11. A.W. 2 Kunchuk Dolma and A.W. 3 Chandra Devi had been examined on behalf of the respondent to show the intimate relations between the petitioner and A.W. 1 Narain Dassi. In so far as A.W. 2 is concerned, her evidence is not free from doubt. Though initially she had supported the case of A.W. 1, however, when recalled for further cross-examination, she resiled from her earlier statement and stated that she was brought to the Court by A.W. 1 and was made to make a statement by fraud. The manner in which A.W. 2 conducted herself makes her evidence unworthy of reliance. However, one unrebutted fact has come in evidence that A.W. 1 Narain Dassi is her brother’s daughter.
12. A.W. 3 Chandra Devi has deposed that about 10 years back in the month of “Bhadon” A.W. 1 Narain Dassi and the petitioner had stayed in her house for the night and that they had claimed to have married each other without the consent of their parents.
13. During cross-examination, A.W. 3 has gone to state that six/seven years ago she was residing in Sri Lanka. She was examined in Court on 16.4.1996. Therefore, as per her statement in 1989-90 she was in Sri Lanka. If she was in Sri Lanka, how could A.W. 1 and petitioner have stayed in her house in 1990 at Kalpa. A.W. 3, surprisingly, could not give the names of the persons residing in the adjoining houses at Kalpa. Her evidence, therefore, cannot be relied upon for the purpose of corroborating the evidence of A.W. 1.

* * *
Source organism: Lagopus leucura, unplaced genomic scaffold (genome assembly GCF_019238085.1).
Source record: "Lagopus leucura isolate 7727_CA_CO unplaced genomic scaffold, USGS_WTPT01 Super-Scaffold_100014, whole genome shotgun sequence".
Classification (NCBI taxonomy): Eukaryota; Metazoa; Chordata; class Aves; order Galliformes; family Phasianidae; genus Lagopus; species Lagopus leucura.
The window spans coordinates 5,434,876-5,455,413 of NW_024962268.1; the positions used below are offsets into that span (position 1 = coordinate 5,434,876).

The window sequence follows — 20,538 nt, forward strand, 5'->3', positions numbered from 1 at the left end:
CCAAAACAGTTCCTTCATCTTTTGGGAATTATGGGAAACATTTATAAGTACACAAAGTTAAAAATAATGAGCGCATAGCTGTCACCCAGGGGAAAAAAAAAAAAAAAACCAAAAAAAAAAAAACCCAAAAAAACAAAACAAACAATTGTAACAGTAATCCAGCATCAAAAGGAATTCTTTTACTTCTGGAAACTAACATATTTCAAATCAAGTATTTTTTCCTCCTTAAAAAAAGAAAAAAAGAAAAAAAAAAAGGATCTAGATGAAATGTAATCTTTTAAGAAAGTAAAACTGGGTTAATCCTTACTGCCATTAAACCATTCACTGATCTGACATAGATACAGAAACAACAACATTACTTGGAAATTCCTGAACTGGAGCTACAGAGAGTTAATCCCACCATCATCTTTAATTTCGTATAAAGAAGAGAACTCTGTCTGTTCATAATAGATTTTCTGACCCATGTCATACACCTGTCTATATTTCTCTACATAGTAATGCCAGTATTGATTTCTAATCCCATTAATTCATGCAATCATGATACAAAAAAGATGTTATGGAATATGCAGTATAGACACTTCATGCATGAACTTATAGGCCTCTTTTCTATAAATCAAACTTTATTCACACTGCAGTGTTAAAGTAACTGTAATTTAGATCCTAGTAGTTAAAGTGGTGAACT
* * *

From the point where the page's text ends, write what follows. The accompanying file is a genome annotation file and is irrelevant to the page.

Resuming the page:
14. Much reliance was placed by the learned Counsel for the respondent on Ex. DA, copy of the school admission form of the respondent and Ex. P.W.4/A, the copy of the birth entries from the register maintained by the Gram Panchayat.